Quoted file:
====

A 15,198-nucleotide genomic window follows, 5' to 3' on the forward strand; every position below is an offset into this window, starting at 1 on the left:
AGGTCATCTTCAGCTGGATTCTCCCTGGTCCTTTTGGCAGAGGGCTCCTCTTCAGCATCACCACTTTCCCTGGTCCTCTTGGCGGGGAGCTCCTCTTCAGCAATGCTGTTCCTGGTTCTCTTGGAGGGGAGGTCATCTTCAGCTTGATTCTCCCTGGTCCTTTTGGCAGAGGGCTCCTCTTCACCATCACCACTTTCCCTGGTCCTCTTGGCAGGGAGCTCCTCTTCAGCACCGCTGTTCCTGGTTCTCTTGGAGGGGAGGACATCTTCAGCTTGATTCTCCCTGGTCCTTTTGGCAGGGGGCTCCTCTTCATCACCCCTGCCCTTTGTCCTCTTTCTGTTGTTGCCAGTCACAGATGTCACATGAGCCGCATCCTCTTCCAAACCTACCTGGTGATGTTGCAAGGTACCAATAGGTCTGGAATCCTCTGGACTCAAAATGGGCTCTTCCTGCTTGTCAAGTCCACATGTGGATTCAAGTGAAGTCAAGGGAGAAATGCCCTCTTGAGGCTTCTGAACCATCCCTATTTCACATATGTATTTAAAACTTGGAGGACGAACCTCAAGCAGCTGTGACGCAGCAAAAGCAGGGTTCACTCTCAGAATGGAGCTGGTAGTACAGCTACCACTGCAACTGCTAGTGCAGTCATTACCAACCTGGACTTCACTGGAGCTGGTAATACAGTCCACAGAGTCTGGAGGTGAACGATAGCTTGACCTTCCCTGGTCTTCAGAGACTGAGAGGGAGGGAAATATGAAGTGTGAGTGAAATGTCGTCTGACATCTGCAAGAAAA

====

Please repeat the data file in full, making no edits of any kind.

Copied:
A 15,198-nucleotide genomic window follows, 5' to 3' on the forward strand; every position below is an offset into this window, starting at 1 on the left:
AGGTCATCTTCAGCTGGATTCTCCCTGGTCCTTTTGGCAGAGGGCTCCTCTTCAGCATCACCACTTTCCCTGGTCCTCTTGGCGGGGAGCTCCTCTTCAGCAATGCTGTTCCTGGTTCTCTTGGAGGGGAGGTCATCTTCAGCTTGATTCTCCCTGGTCCTTTTGGCAGAGGGCTCCTCTTCACCATCACCACTTTCCCTGGTCCTCTTGGCAGGGAGCTCCTCTTCAGCACCGCTGTTCCTGGTTCTCTTGGAGGGGAGGACATCTTCAGCTTGATTCTCCCTGGTCCTTTTGGCAGGGGGCTCCTCTTCATCACCCCTGCCCTTTGTCCTCTTTCTGTTGTTGCCAGTCACAGATGTCACATGAGCCGCATCCTCTTCCAAACCTACCTGGTGATGTTGCAAGGTACCAATAGGTCTGGAATCCTCTGGACTCAAAATGGGCTCTTCCTGCTTGTCAAGTCCACATGTGGATTCAAGTGAAGTCAAGGGAGAAATGCCCTCTTGAGGCTTCTGAACCATCCCTATTTCACATATGTATTTAAAACTTGGAGGACGAACCTCAAGCAGCTGTGACGCAGCAAAAGCAGGGTTCACTCTCAGAATGGAGCTGGTAGTACAGCTACCACTGCAACTGCTAGTGCAGTCATTACCAACCTGGACTTCACTGGAGCTGGTAATACAGTCCACAGAGTCTGGAGGTGAACGATAGCTTGACCTTCCCTGGTCTTCAGAGACTGAGAGGGAGGGAAATATGAAGTGTGAGTGAAATGTCGTCTGACATCTGCAAGAAAA